• Love is patient. How can we exercise this love muscle? We could stop being in such a hurry all of the time, maybe stop and listen to someone else’s ideas for a change, or be willing to be uncomfortable in a situation and still keep a good attitude. (Grocery store check-out lines are a place where I need to practice patience.)
  • Love is kind. Kindness is a lost art in our modern world. Simply being nice makes such a difference! What exercises can we do here? Pick up someone else’s mess. Help fix dinner. Turn off the computer or the TV to listen to our mate, our children or our friends. (Just pushing the mute button doesn’t count.)
  • Love is not jealous or self-seeking. Jesus said we should lose sight of ourselves and our own interests. That’s so hard to do, especially in tough times. Do it anyway! Call someone. Send an encouraging email. Help. Give. If, everyday, we would think, “Who can we bless today?” our bent toward self-centeredness would be cured.
  • Love is not boastful or proud. Love is humble. Jesus is our great example of humility. He went from the throne of heaven to a manger and then to a cross. What can we do? Serve others. Look to give instead of to get. This should be especially true in our homes. Sometimes that’s the hardest place to exercise humility.
  • Love keeps no records of wrongs. Love forgives. We need to remember how many times God has forgiven us, and then go and do the same to others. What should we do when we are offended? Just drop it. Let it go.

Exercising love isn’t always easy, but we do it by keeping our eyes on Christ. We can be patient, kind, encouraging, humble and forgiving. The more we exercise these muscles, the stronger they’ll become. When we don’t want to exercise those love muscles, we can still do it for Jesus’ sake. That will be the best muscle building exercise ever!

I’d love to hear your comments here.

The Best Things in Life…

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The best things in life are almost never the ones we plan. Maybe that’s because then we can’t even be tempted to take the credit. I’ve been looking through an old journal lately. It’s filled with descriptions of the bumps and surprises of life. If I look closely between the lines, I can see God’s hand in both the ups and the downs.

•           August, 2015: Steve and I headed to Colorado for a mountain retreat. (And to attend the Palisade Peach Festival!) Somehow, Steve’s backpack was left behind on the kitchen floor, its absence discovered far too late for us to go back and retrieve it before our flight. But our discussions were better, our rest deeper, because the stack of papers and the work they represented were replaced by an open ended freedom made possible only by our having forgotten that bag.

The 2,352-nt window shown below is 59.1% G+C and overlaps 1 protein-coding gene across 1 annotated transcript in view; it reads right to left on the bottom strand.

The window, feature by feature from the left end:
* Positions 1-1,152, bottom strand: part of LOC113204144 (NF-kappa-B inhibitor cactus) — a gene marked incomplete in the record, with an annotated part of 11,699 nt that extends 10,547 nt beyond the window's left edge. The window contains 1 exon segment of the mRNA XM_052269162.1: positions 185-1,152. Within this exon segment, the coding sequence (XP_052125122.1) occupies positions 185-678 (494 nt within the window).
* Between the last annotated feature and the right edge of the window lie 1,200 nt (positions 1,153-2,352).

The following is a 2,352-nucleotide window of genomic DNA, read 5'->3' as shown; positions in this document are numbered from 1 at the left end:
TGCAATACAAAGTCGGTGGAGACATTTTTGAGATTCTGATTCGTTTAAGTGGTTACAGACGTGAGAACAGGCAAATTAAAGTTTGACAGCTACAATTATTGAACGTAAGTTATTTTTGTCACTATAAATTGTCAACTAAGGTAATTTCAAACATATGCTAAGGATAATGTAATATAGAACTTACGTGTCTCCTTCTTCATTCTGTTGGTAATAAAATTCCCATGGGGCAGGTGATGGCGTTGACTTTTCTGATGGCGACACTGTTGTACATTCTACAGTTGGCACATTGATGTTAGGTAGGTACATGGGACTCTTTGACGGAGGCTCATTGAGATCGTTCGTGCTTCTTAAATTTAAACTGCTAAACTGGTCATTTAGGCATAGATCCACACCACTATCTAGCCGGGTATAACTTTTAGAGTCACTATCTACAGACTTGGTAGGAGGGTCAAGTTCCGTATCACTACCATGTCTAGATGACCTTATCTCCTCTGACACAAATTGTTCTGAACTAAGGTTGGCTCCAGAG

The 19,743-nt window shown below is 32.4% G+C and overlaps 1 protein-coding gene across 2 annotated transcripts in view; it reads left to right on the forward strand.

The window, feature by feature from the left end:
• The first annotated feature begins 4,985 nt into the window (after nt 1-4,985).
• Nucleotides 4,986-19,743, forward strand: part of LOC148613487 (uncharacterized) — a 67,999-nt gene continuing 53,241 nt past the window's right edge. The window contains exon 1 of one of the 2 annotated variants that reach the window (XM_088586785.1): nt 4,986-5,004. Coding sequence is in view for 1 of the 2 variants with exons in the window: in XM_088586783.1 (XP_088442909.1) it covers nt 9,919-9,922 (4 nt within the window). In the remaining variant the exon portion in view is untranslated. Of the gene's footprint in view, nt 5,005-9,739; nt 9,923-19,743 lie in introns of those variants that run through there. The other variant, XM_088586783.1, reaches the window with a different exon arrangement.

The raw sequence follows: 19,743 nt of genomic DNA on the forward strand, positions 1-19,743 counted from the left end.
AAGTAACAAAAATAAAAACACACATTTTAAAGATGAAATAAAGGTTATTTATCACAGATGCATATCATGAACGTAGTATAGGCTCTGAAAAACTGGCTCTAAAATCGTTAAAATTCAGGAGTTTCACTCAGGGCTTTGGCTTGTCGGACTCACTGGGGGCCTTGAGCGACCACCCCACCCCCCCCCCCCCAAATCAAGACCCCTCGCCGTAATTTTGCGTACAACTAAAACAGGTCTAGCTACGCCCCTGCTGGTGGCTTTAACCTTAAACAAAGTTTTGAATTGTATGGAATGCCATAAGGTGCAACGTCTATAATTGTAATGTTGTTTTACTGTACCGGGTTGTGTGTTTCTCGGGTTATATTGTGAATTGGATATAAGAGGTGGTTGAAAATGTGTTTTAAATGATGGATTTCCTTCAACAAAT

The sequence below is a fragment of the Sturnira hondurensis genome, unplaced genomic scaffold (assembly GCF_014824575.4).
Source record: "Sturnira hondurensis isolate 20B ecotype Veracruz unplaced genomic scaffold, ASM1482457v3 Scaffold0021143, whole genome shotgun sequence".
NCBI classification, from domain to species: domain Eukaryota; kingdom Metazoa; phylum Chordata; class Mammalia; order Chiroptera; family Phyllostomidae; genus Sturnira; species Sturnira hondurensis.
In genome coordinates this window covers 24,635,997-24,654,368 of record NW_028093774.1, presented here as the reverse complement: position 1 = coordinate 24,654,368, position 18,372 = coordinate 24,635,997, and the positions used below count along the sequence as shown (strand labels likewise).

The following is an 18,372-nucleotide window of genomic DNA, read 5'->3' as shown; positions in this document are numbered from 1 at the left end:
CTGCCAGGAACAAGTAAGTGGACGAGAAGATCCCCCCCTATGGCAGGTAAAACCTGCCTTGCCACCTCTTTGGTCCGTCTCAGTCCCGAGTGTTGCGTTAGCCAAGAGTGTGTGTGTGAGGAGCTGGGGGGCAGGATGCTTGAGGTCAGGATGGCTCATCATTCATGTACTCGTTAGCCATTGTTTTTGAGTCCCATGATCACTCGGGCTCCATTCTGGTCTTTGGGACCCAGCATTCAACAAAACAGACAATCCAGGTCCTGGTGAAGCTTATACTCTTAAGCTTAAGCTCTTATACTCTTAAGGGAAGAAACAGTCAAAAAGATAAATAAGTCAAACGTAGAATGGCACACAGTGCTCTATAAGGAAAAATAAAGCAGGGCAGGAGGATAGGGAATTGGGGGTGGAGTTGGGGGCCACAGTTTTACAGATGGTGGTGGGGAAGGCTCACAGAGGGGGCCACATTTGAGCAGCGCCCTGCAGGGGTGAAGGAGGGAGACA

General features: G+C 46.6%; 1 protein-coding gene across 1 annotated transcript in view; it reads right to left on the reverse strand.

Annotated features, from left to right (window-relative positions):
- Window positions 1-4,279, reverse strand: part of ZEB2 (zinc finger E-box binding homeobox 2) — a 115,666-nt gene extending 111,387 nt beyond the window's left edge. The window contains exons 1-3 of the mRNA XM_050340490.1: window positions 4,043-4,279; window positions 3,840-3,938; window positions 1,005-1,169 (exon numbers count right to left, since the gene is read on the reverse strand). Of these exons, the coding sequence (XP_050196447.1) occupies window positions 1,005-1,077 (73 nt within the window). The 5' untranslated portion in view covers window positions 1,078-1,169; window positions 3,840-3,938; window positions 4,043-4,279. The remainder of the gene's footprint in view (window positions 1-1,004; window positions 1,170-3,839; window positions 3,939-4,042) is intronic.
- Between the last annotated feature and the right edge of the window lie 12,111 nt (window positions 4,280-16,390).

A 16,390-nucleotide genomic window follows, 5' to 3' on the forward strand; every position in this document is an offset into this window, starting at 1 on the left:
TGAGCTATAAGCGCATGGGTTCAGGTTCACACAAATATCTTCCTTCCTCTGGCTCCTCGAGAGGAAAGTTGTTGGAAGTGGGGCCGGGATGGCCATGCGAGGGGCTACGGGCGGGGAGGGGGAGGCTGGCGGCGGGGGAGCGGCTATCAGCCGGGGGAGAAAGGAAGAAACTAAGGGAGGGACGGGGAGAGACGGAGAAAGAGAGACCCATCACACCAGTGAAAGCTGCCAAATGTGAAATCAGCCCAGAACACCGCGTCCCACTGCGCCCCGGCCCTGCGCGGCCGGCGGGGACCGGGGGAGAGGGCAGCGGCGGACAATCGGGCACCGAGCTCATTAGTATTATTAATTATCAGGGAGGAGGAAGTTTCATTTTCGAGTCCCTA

•           During that same trip, I discovered that Elizabeth was sick and at home alone. My mother’s heart yearned to go and care for her. My loving husband made it happen. She recovered quickly. Steve experienced an unexpected but much needed silent retreat and spent hours praying and meditating on God’s plans for our family for the following several years.

•           As we travel, we often wind up at an odd but charming little hotel or “hole-in-the-wall” restaurant because of an inner leading to stop. How we delight in those surprises!

I seem so much better at letting go of my control habit when we are on the road. Perhaps that’s because, away from home, I finally come to terms with how little is within my influence anyway. And when I relinquish control, I become much more consistent in my prayer for God to guide me, a prayer I believe he delights to answer.

Where are you on the control continuum? We can’t be on vacation all the time, but we can travel with a great degree of abandonment on this road of life. Do I mean that all preparation and organization should be thrown to the wind? Heavens, no! But there is a place in my heart where I need to be reminded every day that my loving Lord has things well in hand. My greatest responsibility and desire is to seek his plan each day and to turn my worry into trust and all my anxious moments into times of praise.

Join me! Hand over the reins. I think you will find that adventure awaits.

Click here to comment and to join in the conversation!